“Okay, Mr. Amdur, here’s what we will do. You’ll knock on the door. We’ll be providing cover for you. You’ll stand on the hinge side of the door, so that if they immediately try to attack, you won’t be directly in the center of the doorway. In that case, we’ll protect you. If, on the other hand, they’re willing to talk with you, stay back. Keep your distance. If you believe yourself in danger, you’ll say, ‘This is a problem,’ as you take two big steps back out of the way, at which point we’ll take over. If we believe you’re in danger, one of us will say, ‘Problem now.’ You’ll take two steps back out of the way and we’ll take over. In that case, until they’re in custody and safe, you will not further involve yourself—neither physically nor verbally—unless directed by us. In that case, we’ll use very specific language, and you’ll follow our directions. Is that clear?”
I would affirm and then they would ask me to repeat their instructions to ensure I had fully understood the plan.
In recent years, this sort of professional collaboration has been formalized under the model of mental health co-responders (MHCR). These are trained medical healthcare professionals attached to a law enforcement unit to accompany them on calls involving people apparently suffering from mental disturbance. On some calls, they stage nearby, offering law enforcement advice. In other calls, once law enforcement ensures the scene is safe (enough), they turn over the lead in communication to the mental health professional. Sometimes the teams engage the individual together.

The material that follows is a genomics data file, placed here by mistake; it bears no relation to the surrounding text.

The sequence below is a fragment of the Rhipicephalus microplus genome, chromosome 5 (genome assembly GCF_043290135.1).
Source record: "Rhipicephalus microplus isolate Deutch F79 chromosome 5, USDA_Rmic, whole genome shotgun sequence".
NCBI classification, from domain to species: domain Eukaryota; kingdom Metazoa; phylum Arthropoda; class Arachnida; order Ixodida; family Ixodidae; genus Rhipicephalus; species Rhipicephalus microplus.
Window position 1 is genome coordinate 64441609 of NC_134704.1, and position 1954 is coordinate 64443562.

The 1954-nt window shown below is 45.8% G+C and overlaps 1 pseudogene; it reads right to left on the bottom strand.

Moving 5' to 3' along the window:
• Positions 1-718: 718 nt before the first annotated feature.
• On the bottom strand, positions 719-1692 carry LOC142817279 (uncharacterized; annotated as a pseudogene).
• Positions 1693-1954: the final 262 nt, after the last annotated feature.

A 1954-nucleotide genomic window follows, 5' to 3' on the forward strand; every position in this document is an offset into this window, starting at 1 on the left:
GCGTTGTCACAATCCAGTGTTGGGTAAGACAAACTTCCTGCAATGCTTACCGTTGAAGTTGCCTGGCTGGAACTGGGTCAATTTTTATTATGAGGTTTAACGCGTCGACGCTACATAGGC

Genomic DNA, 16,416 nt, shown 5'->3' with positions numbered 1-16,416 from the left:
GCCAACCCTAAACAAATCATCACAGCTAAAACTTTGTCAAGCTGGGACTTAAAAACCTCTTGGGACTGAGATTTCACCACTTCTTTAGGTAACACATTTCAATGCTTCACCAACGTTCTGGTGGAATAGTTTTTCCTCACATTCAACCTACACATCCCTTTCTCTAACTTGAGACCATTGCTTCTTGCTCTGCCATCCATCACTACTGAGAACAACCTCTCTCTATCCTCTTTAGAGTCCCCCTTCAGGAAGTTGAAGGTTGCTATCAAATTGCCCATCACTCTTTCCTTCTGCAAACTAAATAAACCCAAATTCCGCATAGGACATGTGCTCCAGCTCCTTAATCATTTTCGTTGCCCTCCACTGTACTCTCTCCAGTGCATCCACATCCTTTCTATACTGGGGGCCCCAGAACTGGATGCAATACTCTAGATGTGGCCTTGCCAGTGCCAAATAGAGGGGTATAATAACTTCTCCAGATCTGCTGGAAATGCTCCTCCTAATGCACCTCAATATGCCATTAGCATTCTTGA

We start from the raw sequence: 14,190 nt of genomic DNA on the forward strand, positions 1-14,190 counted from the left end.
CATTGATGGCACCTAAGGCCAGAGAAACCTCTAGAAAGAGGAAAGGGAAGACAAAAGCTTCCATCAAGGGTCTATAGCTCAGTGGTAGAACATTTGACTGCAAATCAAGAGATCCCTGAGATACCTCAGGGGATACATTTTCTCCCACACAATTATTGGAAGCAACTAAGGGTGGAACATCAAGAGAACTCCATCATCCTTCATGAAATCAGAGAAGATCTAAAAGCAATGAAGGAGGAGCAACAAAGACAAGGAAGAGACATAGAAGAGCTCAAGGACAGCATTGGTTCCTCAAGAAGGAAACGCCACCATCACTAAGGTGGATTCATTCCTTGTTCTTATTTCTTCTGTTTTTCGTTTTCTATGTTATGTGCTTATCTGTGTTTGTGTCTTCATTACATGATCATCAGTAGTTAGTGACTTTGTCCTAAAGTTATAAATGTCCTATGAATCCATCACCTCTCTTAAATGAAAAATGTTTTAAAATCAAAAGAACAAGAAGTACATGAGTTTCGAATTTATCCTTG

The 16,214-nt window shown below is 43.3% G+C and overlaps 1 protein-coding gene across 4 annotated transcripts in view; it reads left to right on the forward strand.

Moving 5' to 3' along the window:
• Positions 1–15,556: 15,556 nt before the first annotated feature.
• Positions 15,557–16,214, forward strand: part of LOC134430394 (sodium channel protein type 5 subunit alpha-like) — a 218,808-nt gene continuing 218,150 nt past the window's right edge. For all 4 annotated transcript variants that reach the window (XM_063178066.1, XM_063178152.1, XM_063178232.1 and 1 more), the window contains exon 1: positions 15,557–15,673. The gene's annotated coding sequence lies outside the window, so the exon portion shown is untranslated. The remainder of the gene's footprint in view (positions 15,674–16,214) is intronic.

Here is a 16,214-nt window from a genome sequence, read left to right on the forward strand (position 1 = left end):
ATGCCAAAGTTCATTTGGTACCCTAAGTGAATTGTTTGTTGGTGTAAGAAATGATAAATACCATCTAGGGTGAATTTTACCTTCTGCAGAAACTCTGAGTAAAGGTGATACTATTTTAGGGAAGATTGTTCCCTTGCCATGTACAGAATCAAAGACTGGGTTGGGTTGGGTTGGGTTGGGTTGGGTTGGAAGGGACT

The classic models of both psychotherapy and social work seek to maintain the privacy and dignity of the subject or patient in question. Strict boundaries are established between professional roles on scene, e.g., law enforcement, probation/parole officers, mental healthcare providers and medics. Doing this in the field, under often tense conditions, requires poise and practice. Before implementing such a model into your agency, weigh some consideration: